Lithium is a chemical element belonging to the alkali metals. In the periodic table it is marked with the symbol "Li". In addition to industrial use, certain lithium salts have been used since the middle of the last century as phase prophylactics in psychiatric practice.
Phase prophylactics are psychotropic drugs designed to prevent rapid, pathological mood changes. Since its discovery, lithium has become a classic in the treatment of disturbed states of mind, such as bipolar psychosis (a change between mania and depression).
It is important to mention that lithium therapy is a preventative treatment. Although hereditary exposures to unipolar depression (non-manic depression), bipolar or schizoaffective psychosis (psychosis with affective and schizophrenic elements) are known in advance, lithium can not be given as a preventive measure to prevent first onset of the disease.
Although lithium has long been used as a phase prophylactic and tons of literature have been published about it, it is still unclear how it works in the body. Experts believe that it acts on the signal transmission between the synapses (the nerve endings in the brain, which are responsible for the transmission of stimuli).
One theory is that the flow of the messenger dopamine is throttled in the synaptic cleft. This should lead to a reduced excitability of the synapses.
Another theory assumes that lithium salts act on the noradrenaline and serotonin levels. Norepinephrine and serotonin are crucial messengers for the emotional state. While the amount of norepinephrine in a mania is high, depression can be attributed to a too low serotonin level.
Some researchers suggest that the sodium-potassium current is attenuated by lithium and thus the general excitability of the brain is lowered. Finally, there is evidence to suggest that the calcium concentration in the organism is lowered by lithium therapy. Especially in bipolar diseases but a high calcium concentration is detected.
There is also evidence to suggest that lithium salts affect GABA receptors in the brain, resulting in less excitability. GABA receptors are a natural device of the brain to maintain the balance between tension and relaxation.
Lithium plays a significant role in psychiatric practice because it is a very effective mood stabilizer. Its discovery as a phase prophylactic is considered a milestone in the history of pharmacology. In the 1950s, it was discovered by chance that the administration of certain lithium salts had effects on the activity of rats based on animal experiments that originally had a completely different purpose. Since then, lithium has become established as a prophylactic agent in recurrent depression, mania, bipolar psychosis, and schizoaffective psychosis.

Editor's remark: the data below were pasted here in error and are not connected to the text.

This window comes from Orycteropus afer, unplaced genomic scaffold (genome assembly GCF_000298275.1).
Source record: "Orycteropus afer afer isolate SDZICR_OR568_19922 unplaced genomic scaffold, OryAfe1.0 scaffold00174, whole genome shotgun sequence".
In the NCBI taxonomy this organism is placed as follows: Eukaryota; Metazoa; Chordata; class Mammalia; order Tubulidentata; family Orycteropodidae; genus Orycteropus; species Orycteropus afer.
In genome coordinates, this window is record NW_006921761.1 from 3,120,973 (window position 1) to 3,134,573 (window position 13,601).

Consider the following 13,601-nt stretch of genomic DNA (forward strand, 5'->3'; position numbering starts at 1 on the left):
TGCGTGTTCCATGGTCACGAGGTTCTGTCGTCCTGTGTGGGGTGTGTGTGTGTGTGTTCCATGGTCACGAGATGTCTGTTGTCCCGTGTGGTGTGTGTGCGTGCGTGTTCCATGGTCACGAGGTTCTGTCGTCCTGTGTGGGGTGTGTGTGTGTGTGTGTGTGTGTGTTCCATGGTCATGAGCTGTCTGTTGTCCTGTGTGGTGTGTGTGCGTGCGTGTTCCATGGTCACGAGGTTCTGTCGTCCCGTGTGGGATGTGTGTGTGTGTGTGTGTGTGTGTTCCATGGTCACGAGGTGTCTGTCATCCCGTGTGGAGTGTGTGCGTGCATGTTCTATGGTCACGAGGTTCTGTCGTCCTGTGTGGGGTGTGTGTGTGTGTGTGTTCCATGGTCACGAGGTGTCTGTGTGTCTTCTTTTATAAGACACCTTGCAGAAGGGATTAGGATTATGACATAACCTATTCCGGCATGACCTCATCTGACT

In unipolar depression, the chemical element is usually administered in conjunction with antidepressants. Manias can be contained in the acute stage by lithium, whereby the start-up time to the onset of action is about one week.
In bipolar psychoses, disease phases can often be suppressed or at least mitigated. Schizoaffective psychoses are pharmacologically treated with a combination of neuroleptics, antidepressants and lithium. In some cases, lithium is also used in therapy-resistant schizophrenia, where it is used in conjunction with neuroleptics.
According to numerous studies, lithium significantly reduces the risk of suicide in the mentally ill, with around one third of patients responding very well to the corresponding drugs, while at least a significant improvement can be seen in most others.
Prerequisite for the effectiveness of lithium is that the drug is taken regularly because it is a mirror drug. Finally, lithium is considered a second-line treatment for cluster headache (pain between the eyes, forehead, and temples).
Although the efficacy of lithium salts has been proven in psychiatric practice with still unclear mechanism of action, many unpleasant and even dangerous side effects can occur during therapy.
It should also be noted that the therapeutic and the toxic area are close together. At a concentration of more than one mmol / l there is a danger of poisoning, which can lead to coma. Ideally, the level in the blood is between 0.6 and 0.8 mmol / l and should therefore be checked every three months.
As lithium is excreted via the kidneys, a regular review of renal function is required. Patients with chronic or acute renal insufficiency should not be treated with lithium. Also prohibits a therapy for heart failure.
Common side effects include increased urinary frequency, increased appetite, diarrhea, vomiting, nausea and weight gain, especially the excess pounds affect the compliance of many patients, as they are perceived as very distressing.
At too high a dose, sluggishness, apathy, and indifference may also occur. In addition, in a lithium therapy to ensure adequate salt intake, since lithium salts flush out other salts from the organism. In the long term, the sodium level can sink dangerously low. All this requires accurate monitoring of drug administration. Self-medication can be life-threatening for lithium.